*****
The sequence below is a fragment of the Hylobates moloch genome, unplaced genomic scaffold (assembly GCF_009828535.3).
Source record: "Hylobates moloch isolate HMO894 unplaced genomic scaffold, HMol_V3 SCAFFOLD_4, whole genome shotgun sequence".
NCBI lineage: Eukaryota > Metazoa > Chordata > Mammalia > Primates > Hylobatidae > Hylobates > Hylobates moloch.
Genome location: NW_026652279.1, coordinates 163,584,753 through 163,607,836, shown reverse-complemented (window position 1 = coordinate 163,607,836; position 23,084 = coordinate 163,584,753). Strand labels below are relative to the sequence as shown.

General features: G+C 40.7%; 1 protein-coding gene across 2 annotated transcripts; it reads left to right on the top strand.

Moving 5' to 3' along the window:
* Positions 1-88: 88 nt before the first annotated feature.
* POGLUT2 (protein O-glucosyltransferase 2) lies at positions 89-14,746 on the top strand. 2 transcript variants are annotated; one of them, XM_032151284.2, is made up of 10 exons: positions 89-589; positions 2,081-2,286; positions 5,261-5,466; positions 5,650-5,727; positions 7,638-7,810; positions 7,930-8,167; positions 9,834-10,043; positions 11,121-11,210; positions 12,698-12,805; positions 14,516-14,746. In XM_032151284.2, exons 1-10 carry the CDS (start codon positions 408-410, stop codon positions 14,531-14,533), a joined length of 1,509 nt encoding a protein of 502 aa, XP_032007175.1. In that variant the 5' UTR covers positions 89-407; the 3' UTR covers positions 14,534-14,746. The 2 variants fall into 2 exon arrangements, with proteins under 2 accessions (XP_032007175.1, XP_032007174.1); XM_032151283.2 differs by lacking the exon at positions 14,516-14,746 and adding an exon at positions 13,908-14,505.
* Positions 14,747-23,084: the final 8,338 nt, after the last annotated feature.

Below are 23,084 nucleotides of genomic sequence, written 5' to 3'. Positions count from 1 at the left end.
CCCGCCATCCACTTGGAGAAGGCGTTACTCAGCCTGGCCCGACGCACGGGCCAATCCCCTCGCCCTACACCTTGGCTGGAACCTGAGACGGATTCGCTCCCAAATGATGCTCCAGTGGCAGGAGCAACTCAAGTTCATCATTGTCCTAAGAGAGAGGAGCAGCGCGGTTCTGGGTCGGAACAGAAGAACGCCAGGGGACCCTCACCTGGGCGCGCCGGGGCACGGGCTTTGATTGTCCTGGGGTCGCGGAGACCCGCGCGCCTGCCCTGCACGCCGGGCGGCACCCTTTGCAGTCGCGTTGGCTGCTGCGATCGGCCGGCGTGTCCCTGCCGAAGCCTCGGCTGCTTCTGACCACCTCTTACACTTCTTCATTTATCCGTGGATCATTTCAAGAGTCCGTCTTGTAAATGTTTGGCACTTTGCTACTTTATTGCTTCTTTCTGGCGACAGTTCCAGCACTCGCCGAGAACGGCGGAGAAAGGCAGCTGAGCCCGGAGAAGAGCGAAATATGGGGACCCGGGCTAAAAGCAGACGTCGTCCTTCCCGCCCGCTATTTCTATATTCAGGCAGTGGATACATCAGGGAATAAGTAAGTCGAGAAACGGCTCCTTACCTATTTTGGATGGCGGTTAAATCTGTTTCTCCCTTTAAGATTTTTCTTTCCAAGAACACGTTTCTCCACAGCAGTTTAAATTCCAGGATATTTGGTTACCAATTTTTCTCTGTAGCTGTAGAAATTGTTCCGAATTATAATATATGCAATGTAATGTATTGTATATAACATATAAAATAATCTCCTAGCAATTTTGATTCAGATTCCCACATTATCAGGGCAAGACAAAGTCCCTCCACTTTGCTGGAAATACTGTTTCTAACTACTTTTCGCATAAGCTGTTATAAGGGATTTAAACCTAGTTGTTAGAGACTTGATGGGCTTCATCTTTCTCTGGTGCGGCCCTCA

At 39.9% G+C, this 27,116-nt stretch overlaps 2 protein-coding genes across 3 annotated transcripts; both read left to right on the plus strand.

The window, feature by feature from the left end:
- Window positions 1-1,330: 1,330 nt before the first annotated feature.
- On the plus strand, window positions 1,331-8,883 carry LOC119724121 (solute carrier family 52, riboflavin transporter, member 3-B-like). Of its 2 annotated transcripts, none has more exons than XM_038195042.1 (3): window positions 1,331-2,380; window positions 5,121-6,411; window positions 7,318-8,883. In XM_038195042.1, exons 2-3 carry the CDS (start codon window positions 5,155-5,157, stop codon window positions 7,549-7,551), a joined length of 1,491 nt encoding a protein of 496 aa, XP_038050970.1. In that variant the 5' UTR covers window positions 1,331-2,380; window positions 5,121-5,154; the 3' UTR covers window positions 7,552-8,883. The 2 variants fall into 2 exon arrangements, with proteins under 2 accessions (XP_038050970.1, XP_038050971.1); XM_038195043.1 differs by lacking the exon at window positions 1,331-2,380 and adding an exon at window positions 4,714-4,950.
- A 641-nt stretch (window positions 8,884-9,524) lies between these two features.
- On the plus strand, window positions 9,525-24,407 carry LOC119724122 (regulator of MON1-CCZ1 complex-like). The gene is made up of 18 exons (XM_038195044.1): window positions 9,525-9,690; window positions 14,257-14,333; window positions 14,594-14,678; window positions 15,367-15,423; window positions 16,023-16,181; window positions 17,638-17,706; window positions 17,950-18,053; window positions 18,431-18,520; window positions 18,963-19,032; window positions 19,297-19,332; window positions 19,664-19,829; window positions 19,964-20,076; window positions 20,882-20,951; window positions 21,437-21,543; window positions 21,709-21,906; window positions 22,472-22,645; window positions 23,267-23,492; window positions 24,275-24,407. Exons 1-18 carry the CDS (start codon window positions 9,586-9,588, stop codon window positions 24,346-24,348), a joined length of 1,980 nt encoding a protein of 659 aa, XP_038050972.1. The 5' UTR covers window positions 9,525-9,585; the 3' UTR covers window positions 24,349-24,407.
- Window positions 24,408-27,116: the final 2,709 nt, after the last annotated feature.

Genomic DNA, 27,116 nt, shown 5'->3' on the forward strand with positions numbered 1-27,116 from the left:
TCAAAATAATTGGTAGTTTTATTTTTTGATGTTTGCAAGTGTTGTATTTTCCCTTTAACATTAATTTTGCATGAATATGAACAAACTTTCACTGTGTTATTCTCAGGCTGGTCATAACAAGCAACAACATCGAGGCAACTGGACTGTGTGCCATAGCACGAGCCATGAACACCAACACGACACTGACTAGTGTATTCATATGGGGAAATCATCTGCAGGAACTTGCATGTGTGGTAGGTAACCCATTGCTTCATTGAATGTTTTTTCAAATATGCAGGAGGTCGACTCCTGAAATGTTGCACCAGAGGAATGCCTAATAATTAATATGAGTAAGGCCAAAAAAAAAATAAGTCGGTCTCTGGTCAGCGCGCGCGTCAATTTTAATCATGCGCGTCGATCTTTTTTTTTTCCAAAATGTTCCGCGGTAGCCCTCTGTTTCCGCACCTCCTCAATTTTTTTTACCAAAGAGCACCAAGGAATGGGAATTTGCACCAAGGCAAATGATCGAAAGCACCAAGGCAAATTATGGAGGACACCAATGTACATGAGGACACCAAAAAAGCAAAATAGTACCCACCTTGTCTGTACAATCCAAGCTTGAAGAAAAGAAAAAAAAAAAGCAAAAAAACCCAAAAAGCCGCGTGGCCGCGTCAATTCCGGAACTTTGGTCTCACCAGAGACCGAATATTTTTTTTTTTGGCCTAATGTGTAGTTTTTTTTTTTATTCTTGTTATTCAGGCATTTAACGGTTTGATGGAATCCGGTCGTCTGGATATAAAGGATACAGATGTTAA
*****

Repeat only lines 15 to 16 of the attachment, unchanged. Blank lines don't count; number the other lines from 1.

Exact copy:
- On the plus strand, window positions 1,331-8,883 carry LOC119724121 (solute carrier family 52, riboflavin transporter, member 3-B-like). Of its 2 annotated transcripts, none has more exons than XM_038195042.1 (3): window positions 1,331-2,380; window positions 5,121-6,411; window positions 7,318-8,883. In XM_038195042.1, exons 2-3 carry the CDS (start codon window positions 5,155-5,157, stop codon window positions 7,549-7,551), a joined length of 1,491 nt encoding a protein of 496 aa, XP_038050970.1. In that variant the 5' UTR covers window positions 1,331-2,380; window positions 5,121-5,154; the 3' UTR covers window positions 7,552-8,883. The 2 variants fall into 2 exon arrangements, with proteins under 2 accessions (XP_038050970.1, XP_038050971.1); XM_038195043.1 differs by lacking the exon at window positions 1,331-2,380 and adding an exon at window positions 4,714-4,950.
- A 641-nt stretch (window positions 8,884-9,524) lies between these two features.